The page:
Tuesday, September 18, 2012

Shorting the underlying or puts

I think I've mentioned on here before that I've been frustrated with how little I can learn from reading about shorting.  There's some on general approaches, philosophies, and targeting, but very little on the part I find hardest - the mechanics.  The mechanics aren't too hard on the long side, particularly if (like me) you aren't too interested in margin.  But shorting you have:

a) position sizing considering the potential downside;
b) position sizing considering the effect of a move in the underlying (your position gets bigger when it moves against you and vice versa)
c) share borrowing & squeezes;
d) significantly different tax treatment and strategies

C is my biggest concern.  Right now I'm short FMCN.  In general I have a bias for shorting the underlying over puts; generally people cite the cost of options for this approach, but for me the bigger factor is I think I'm < average at both timing and technical factors; even if I could correctly identify a trigger, I can't tell if enough shorts are waiting for the same trigger.

FMCN is different though, because of the wide disparity in potential outcomes.  I shorted the underlying for about a 6% potential loss at the deal price and spent 6% of my portfolio on puts.  I had hoped the price would stabilize, driving the price of options down (lower historical vol, lower implied vol in the pricing) so I could buy up to 30% of my portfolio on puts depending on the prices (this is much higher than a normal position size btw; the risk return relationship was the best I've ever seen, and 30% would be if it got even better.  30% of my portfolio is roughly my savings last year).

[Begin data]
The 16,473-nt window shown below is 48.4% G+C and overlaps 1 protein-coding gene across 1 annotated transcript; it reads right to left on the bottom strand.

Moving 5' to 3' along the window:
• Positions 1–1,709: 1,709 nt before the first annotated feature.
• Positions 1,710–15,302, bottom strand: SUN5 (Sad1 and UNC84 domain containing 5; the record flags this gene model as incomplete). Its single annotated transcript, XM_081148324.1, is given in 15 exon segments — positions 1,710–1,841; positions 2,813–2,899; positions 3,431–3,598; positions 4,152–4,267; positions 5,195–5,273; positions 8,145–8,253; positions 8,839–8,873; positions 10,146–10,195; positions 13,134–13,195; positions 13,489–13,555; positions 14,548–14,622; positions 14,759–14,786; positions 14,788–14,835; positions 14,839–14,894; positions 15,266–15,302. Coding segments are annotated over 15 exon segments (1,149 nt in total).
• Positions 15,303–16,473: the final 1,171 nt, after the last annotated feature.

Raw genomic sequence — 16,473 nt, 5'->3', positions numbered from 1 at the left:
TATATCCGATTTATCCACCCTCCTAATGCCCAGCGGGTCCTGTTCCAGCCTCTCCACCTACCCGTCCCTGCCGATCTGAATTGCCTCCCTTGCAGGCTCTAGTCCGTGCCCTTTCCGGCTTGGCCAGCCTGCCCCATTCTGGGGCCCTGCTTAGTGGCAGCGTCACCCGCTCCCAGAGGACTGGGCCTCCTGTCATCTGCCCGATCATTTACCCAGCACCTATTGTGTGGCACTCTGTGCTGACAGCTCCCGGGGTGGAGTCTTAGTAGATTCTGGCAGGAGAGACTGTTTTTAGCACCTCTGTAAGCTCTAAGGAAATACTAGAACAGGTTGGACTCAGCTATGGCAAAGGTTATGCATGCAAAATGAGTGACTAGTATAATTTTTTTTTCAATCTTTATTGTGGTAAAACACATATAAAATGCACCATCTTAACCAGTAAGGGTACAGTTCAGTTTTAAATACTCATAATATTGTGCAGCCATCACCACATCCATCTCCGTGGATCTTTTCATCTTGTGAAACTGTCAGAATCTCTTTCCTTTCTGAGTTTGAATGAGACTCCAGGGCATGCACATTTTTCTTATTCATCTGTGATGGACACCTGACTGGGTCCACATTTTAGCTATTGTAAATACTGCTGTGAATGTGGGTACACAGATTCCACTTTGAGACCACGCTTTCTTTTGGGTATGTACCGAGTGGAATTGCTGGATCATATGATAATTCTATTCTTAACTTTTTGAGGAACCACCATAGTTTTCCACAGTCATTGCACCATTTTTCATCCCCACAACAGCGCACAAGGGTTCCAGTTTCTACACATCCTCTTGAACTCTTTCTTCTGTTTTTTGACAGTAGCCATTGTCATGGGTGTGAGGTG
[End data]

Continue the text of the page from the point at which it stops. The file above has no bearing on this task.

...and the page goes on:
Unfortunately the price has not been all that stable; the options I bought are already 44% and 67% more expensive.  And my short position was called in today (no shares available in HK either).  I shouldn't have underestimated the focus on this one.  I thought because I bought in several days after it was announced the bigger moves would already have been made, but volume jumped today. 

Was hoping to clarify to myself if I should replace my short position with puts but about to nod off without an answer... 

Saturday, June 2, 2012

AAA No Longer?

Time for a recap of the last few months:

  • Of course I sold my HII shortly after the last post
  • Really performed poorly with my SCHL short.  Will need to write about all my mistakes, what I know I did wrong, and what I still don't know I don't know.  Out of the position now and will stay out; better to just learn from it at this point.
  • I left Japan in March to find work in the US.  I found an entry level job in the industry, so my blog name isn't so appropriate anymore.  I'll keep it for continuity.
  • I spent almost no time on investing the last five months (working extra Jan-Mar to save more for my unemployed stint, focused on job search May-June).  I wanted more liquidity for the job search, though prices weren't so attractive anyway.